GWINNETT COUNTY, Ga. - Tia Young and Harvey Timothy Lee have been convicted of killing George Young, Tia’s husband.
George Young was shot in the face and chest on his front porch in Buford on the evening of Nov. 16, 2017. His keys were still in the front door as he died on the steps.
Tia Young, 43, was convicted of felony murder, aggravated assault and criminal attempt to tamper with evidence. She was found not guilty on one charge of malice murder. Lee, 39, was convicted of malice murder, felony murder and aggravated assault.
Channel 2 Gwinnett Bureau Chief Tony Thomas was inside the courtroom as the verdict was reached.
Verdicts: Tia Young : guilty on felony murder, agg assault and the two criminal attempts to tamper with evidence. Not guilty on malice murder. Tim Lee: guilty on malice, felony murder and agg assault. @wsbtv— Tony Thomas (@TonyThomasWSB) April 5, 2019
In Georgia, felony murder indicates someone is believed to be responsible for another person’s death in the commission of another felony, such as aggravated assault. Malice murder indicates that someone is believed to have killed someone intentionally and without provocation.
The jury began deliberations Friday at 8:15 a.m. and returned its verdict after 7 p.m. The trial took two weeks from the beginning of jury selection to Friday night’s verdict.
Prosecutors argued that Tia Young and Lee conspired to kill George Young, collect his $1 million life insurance policy and have Lee take over George Young’s security company, which subcontracted for Ackerman Security. Both defendants’ attorneys said the state’s case was thin and that Lee and Tia Young having a romantic relationship did not make them killers. Lee’s attorney also pointed out that Lee did not have the proper certification to run George Young’s company.
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Lee had been living with the Young family for about two years at the time of George Young’s death. Lee had fallen on hard times and was living in hotels when George Young gave him a job and invited him to stay in the Young home rent-free, though Lee started paying $500 a month in rent once he was financially able. It is unclear when Lee’s romantic relationship with Tia Young began; before police discovered the affair, both Tia Young and Lee said they were like siblings, and Tia Young was listed as “Big Sis” in Lee’s cellphone contacts.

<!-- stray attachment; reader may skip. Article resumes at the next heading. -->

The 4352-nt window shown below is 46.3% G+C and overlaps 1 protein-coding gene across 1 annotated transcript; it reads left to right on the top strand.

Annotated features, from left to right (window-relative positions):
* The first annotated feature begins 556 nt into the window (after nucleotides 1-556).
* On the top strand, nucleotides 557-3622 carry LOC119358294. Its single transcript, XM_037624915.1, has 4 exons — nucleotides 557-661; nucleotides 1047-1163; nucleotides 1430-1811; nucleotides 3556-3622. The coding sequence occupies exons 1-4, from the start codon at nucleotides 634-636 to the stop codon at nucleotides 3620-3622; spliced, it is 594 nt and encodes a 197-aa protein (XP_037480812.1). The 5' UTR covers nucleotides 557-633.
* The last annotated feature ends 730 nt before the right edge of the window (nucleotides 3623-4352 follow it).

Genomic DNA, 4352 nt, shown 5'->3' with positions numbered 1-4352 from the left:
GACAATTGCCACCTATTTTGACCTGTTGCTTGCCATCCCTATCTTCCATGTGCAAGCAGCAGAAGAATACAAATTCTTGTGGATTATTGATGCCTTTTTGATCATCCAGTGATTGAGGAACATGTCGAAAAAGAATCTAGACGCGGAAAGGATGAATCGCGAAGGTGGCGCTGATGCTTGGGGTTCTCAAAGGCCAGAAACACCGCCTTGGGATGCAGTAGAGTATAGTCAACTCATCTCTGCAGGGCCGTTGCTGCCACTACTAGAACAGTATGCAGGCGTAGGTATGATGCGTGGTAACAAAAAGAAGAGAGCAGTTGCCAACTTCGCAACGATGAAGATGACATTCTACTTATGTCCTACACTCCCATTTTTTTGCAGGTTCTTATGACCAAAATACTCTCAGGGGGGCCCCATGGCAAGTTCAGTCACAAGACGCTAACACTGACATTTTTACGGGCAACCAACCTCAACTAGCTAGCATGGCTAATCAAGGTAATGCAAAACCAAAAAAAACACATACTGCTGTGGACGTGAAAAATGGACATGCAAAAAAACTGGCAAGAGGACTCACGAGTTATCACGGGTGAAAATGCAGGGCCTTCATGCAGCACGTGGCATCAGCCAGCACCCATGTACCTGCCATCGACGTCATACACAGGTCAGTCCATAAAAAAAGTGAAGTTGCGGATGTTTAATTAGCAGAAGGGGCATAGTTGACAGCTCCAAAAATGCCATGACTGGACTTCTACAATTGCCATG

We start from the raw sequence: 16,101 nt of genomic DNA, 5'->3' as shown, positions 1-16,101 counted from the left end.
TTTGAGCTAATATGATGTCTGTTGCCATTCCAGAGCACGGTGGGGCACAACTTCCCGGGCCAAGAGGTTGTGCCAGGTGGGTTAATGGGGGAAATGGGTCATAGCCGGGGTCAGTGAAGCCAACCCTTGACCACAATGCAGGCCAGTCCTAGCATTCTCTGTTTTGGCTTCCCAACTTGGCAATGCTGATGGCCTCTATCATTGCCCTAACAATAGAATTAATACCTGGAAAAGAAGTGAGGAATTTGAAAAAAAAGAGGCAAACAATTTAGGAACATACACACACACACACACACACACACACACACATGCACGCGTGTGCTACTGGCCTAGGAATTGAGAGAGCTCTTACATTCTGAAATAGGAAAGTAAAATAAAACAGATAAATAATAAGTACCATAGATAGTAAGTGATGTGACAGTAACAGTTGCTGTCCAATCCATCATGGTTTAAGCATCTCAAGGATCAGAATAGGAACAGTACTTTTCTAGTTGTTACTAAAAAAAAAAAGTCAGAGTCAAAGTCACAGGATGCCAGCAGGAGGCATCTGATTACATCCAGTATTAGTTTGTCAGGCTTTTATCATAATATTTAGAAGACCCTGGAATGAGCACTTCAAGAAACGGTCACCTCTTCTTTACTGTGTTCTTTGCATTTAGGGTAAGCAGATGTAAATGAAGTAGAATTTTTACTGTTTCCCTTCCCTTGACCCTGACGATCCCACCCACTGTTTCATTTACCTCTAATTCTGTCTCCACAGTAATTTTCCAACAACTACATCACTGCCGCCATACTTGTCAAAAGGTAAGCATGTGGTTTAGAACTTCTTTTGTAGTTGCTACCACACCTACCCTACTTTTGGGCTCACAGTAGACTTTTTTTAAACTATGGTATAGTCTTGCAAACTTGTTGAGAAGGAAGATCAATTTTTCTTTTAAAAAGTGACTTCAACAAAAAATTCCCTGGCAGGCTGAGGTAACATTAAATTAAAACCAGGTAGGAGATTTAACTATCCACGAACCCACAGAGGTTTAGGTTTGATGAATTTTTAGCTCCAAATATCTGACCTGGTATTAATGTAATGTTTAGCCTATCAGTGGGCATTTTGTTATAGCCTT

After George Young was shot, Tia Young refused to go outside, telling a 911 operator she was too squeamish and didn’t want to see her husband “like that,” according to a recording of the call. Lee told the 911 operator he was performing CPR on George Young, but Dr. James Downs, an associate medical examiner for Gwinnett County, didn’t see anything indicting CPR had been performed in an autopsy. After the two shots were fired, a neighbor saw a man, which prosecutors argued was Lee, go under George Young’s car and run back inside.
Lee placed a GPS tracker on George Young’s car in the weeks before the killing. Lee told police George Young wanted it for safety reasons, but text messages showed that when an app notified George Young of the tracker’s placement on his car, Lee told him that the tracker was actually trying to record Lee’s movements and it was a mistake, Gwinnett County Cpl. David Smith said.
Police found evidence that Lee had searched for snake venom and highly poisonous black widow spiders in the weeks before George Young was shot, Smith said. On Tia Young’s phone, investigators found multiple humorous and sexual memes and cartoons about affairs, Smith said. One cartoon featured a fortune teller telling a woman “Your husband will meet a violent end.” The woman replies: “Will I get convicted?”
This was Gwinnett County Superior Court Judge Tracey Mason’s first murder trial; Mason was elected in July 2018, replacing retired Judge Tom Davis.
Sentencing for both defendants will be held on April 11. Both plan to ask for a new trial, their attorneys said. There are only two sentencing options for the murder convictions: life in prison with the possibility of parole, or life in prison without the possibility of parole. The district attorney's office did not seek the death penalty in this case.
The article was written by Amanda Coyne for The Atlanta Journal-Constitution.
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